The Havfarm is designed to offer protection for salmon in high-energy sites. Image: Nordlaks

Joy for Nordlaks as ship-shape farms get green light

An offshore farm concept designed to ensure salmon thrive in rough conditions has been given the go-ahead by Norwegian authorities.

Nordlaks, which came up with the ship-shaped Havfarm design, successfully appealed to the Norwegian Ministry of Food and Fisheries after it was originally granted only ten development permits.

Nordlaks has now been awarded a total of 21 permits to implement Havfarm 1 and 3, with 13 permits attached to Havfarm 1 and eight permits for Havfarm 3.

Risk relief

A statement from Norway’s Ministry of Food and Fisheries said: “Aquaculture will be even more important for Norway in the years to come. Development of next-generation technology is central to achieving growth ambitions. The project for Nordlaks is large and requires significant investments. What we have now done is to give the company the necessary risk relief to develop both Havfarm 1 and Havfarm 3.”

According to the ministry, the project fulfils one of the main objectives of development permits, namely developing new technologies that can help solve the challenges facing the industry. “Nordlaks has well documented how to further develop the project by gaining experience with the development of Havfarm 1 and for the construction of Havfarm 3. Figures presented by Nordlaks indicate that it will cost the company about NOK 2 billion [£200 million] to carry out the project, and according to the project leaders, the concept responds to all aspects of fish health.”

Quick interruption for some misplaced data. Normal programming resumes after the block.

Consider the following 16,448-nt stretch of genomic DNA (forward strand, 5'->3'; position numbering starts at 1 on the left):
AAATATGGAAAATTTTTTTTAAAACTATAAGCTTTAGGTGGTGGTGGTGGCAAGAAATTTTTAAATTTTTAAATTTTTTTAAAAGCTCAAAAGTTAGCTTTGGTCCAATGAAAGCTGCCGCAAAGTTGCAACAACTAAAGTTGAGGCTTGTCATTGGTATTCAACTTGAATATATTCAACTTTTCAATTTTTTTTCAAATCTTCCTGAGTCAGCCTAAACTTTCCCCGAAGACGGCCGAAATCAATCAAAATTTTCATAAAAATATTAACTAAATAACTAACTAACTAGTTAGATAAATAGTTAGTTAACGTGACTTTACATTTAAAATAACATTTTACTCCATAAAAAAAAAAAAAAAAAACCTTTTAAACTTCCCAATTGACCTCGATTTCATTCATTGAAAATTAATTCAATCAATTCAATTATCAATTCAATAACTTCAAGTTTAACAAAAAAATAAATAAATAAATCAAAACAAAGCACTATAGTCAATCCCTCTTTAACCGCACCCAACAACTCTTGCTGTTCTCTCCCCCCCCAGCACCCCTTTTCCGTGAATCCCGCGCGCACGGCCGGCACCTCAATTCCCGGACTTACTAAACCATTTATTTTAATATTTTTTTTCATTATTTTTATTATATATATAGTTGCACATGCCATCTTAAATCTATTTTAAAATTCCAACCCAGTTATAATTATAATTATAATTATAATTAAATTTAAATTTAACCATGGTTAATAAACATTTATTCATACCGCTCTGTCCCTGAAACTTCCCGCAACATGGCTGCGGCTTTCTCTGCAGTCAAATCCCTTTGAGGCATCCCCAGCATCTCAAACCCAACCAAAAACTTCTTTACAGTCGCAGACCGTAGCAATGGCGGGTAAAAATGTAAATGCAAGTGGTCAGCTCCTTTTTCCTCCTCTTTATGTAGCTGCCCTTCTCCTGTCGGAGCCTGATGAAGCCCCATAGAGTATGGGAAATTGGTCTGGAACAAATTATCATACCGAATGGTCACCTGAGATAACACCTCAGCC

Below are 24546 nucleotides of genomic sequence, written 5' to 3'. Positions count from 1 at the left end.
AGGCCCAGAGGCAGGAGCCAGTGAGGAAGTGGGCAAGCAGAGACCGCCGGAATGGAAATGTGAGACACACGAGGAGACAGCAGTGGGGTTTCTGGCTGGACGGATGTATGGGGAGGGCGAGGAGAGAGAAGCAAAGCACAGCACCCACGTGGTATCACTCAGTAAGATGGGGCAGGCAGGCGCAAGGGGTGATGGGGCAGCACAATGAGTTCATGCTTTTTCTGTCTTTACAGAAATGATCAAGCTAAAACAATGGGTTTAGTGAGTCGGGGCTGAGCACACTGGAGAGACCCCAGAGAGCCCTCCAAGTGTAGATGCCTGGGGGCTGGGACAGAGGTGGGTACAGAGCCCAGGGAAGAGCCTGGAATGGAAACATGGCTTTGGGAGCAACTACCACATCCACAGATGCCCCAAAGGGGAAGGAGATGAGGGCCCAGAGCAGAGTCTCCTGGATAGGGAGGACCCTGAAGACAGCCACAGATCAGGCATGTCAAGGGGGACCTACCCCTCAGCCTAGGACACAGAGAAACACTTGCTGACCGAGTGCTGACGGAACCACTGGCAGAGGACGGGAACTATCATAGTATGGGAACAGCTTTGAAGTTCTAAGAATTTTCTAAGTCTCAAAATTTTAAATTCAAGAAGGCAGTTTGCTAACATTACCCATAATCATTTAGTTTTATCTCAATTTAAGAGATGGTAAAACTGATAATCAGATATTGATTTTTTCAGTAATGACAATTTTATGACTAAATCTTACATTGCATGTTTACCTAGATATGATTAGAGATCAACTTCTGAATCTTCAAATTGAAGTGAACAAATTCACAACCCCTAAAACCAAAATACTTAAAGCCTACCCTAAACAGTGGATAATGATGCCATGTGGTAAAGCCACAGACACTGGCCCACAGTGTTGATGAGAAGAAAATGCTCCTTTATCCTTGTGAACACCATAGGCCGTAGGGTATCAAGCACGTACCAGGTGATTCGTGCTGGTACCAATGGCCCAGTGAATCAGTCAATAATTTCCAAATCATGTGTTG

Nordlaks plans to transfer smolts to their Havfarm concept when they reach 1kg apiece.

Innovation effect

Minister of Fisheries Per Sandberg added: “I think it is in the development of both of these facilities that the innovation effect is greatest.”

Bjarne Johansen, who is both a fish health biologist and a project manager for Havfarm, earlier told kyst.no: “Havfarm is our solution on how the aquaculture industry can develop in a sustainable manner. We cannot continue to fill up with facilities in areas that are currently already used for aquaculture, so our goal is to make use of new sea areas and at the same time come up with solutions to environmental challenges.”

Nordlaks, which came up with the ship-shaped Havfarm design, successfully appealed to the Norwegian Ministry of Food and Fisheries after it was originally granted only ten development permits. Nordlaks has now been awarded a total of 21 permits to implement Havfarm 1 and 3, with 13 permits attached to Havfarm 1 and eight permits for […]

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Nordlaks, which came up with the ship-shaped Havfarm design, successfully appealed to the Norwegian Ministry of Food and Fisheries after it was originally granted only ten development permits. Nordlaks has now been awarded a total of 21 permits to implement Havfarm 1 and 3, with 13 permits attached to Havfarm 1 and eight permits for […]

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Published: 06/09/2017 at 1:18 am


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